Watercolour by Cassandra (detail). When placed against Carl Gustav Carus's 1824 Woman on a Balcony, or the illustration to an Italian version of Mysteries of Udolpho, Cassandra's picture turns into a depiction of absorption (and not a perverse refusal to show Jane's face)
All those who have studied Austen texts carefully soon realise that she develops her stories through a careful sequencing of time. Scenes, pictorial narratives, meditations are all placed in a rhythm which imitates diurnal time as all people communally experience it. This sequencing is the framework within which she will suddenly slow down a narrative and devote chapters to a single experience which psychological or individual time remembers as having occurred over a long while. To achieve the on-going rhythm of two kinds of verisimilitude she used the almanacs of her day as the structuring underpinnings of her books. There have been numerous articles by Austen scholars arguing that a particular novel is set in a particular year and what we may infer from this. What I have done is read all these and through a close reading of Austen's works drawn a probable calendar out for each.
The visitor to my site is invited to look at
each of the calendars in order to discover
the ways in which each novel is put together.
When you discover this, you can see the different goals
Austen had for each novel, and geologize
into the early history of the revisions, and
the ways in which she uses time (see "Austen's unpublished
writings: the manuscripts").
Or the reader can use these calendars to
understand the novel that is in front of
them more clearly, to see what is literally
there. The calendars are also intended to help people
writing about and teaching Austen who want to reach
her text in the most fundamental way.
In each of the sections I have included a bibliography for further research for each novel. For general information on almanacs in the period, the reader is referred to Bernard Capp's English Almanacs, 1500-1800: Astrology and the Popular Press (Ithaca: Cornell University Press, 1979). For persuasive arguments that Austen was more or less continually at work on her novels from the initial writing of the first drafts beginning in 1793-94 of Susan (later Northanger Abbey); Elinor and Marianne (later Sense and Sensibility); to the first three full length manuscripts (which include First Impressions, later revised into Pride and Prejudice); to her mid-career books (The Watsons perhaps called by her The Younger Sister and Lady Susan) to that last still rough draft which she broke off from in March 1817 (titled by Chapman Sanditon, though perhaps its working title was The Brothers): see Q. D. Leavis, "A Critical Theory of Jane Austen's Writings", Scrutiny, 10 (1941-42), pp. 114-142, 272-294; 12 (1944-45), pp. 104-119, Brian Southam's Jane Austen's Literary Manuscripts: A Study of the Novelist's development through the surviving papers (Oxford: Clarendon Press, 1964); Yasmine Gooneratne's Jane Austen (Cambridge: At the University Press, 1970); and Kathryn Sutherland, Jane Austen's Textual Lives: from Aeschylus to Bollywood (Oxford: Clarendon Press, 2005).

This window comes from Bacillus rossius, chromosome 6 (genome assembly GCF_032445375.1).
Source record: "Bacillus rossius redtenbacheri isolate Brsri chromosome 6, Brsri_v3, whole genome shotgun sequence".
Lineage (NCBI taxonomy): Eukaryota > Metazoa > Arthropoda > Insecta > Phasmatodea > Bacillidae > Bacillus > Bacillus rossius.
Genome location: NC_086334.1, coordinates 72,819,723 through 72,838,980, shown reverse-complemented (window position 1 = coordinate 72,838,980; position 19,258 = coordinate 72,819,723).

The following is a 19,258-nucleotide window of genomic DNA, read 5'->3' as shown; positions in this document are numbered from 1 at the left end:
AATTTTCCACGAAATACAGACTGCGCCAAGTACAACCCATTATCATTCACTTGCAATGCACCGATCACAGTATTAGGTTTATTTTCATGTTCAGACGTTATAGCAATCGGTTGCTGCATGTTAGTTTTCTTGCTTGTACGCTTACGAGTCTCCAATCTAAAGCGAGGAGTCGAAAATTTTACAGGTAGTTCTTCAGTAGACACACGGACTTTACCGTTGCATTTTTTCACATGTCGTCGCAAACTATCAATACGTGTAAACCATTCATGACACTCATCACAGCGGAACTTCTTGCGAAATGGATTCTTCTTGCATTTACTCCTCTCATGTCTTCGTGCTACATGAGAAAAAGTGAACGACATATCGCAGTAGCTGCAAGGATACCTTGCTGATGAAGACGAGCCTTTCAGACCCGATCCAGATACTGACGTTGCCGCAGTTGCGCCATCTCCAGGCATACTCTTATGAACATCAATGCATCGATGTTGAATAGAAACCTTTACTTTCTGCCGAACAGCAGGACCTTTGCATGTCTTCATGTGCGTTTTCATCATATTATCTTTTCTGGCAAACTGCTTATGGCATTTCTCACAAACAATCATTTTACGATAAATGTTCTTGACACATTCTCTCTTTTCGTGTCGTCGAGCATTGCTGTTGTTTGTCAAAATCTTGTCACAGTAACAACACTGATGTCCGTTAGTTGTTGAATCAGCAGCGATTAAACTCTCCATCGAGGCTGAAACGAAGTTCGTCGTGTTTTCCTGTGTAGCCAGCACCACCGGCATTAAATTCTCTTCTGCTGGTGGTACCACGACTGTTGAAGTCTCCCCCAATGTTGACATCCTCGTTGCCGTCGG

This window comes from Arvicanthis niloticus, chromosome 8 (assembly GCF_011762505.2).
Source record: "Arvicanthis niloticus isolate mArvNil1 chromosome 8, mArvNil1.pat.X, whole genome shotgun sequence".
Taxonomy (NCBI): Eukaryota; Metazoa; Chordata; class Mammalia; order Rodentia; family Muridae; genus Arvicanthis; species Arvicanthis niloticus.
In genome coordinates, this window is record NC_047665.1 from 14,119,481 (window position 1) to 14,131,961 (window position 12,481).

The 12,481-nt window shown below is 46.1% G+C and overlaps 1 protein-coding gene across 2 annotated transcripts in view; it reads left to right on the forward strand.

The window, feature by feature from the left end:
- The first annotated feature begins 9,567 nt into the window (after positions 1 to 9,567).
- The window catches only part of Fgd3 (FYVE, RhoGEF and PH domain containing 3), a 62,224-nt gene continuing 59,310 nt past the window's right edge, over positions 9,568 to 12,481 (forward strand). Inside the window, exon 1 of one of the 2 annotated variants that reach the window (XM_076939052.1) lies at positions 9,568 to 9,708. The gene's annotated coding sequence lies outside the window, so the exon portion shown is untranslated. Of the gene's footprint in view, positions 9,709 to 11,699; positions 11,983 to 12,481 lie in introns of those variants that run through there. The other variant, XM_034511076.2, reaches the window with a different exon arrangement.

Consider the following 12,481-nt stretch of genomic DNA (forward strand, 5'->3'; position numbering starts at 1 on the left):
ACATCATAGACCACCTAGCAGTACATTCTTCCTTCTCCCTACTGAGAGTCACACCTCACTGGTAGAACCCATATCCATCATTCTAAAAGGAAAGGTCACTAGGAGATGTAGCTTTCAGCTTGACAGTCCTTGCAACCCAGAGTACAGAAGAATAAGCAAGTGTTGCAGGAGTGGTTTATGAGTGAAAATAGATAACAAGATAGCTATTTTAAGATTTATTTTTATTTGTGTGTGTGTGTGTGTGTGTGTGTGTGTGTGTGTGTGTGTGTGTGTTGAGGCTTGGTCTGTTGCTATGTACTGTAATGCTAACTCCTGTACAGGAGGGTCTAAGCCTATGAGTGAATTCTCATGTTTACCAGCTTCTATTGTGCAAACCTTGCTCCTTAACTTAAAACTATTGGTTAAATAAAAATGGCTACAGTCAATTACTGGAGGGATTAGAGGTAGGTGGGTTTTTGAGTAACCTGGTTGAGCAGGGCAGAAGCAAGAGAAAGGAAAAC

My work on Anne Finch came into this project too: in Heneage Finch's later years (after Anne died), he kept his diary on the back pages of an almanac; he also recorded one of her poems which does not appear in any edition printed yet on the back page of one of these sheets. Having studied his almanac very thoroughly, I had grasp of what such books looked like and were most often used for. They include such things as interest in astrology which makes the place of the moon, planets and stars significant. Austen will use the position of the sun in the sky at a given time, on a given day in a specific year as part of her setting.
I present the calendars in the order the novels were published (see (Handy Dates). I have not yet drawn the calendar from the very early epistolary fragment "Lesley Castle" (from Volume the second) but list the fragment and hope to include an abstract of the calendar eventually.
Using these calendars and my study of all the primary documents and much secondary literature on Austen of all kinds, I have written a chronology of Austen's writing life.
These calendars also reveal a startling pattern built into the novels by Austen . Excepting only Northanger Abbey, Austen makes sure a certain kind of pivotal event in her longer finished novels occurs on a Tuesday. This pivotal event is a snubbing or humiliation of the heroine or hero (or anti-hero or co-heroine), some sort of mortification or unpleasant awakening which climaxes, or provides important turning points in Austen's narrative. This "bad Tuesday" occurs as early as the Juvenilia (in "A Collection of Letters" in the fourth letter the unhappy Miss Grenville arrived in Essex on Tuesday).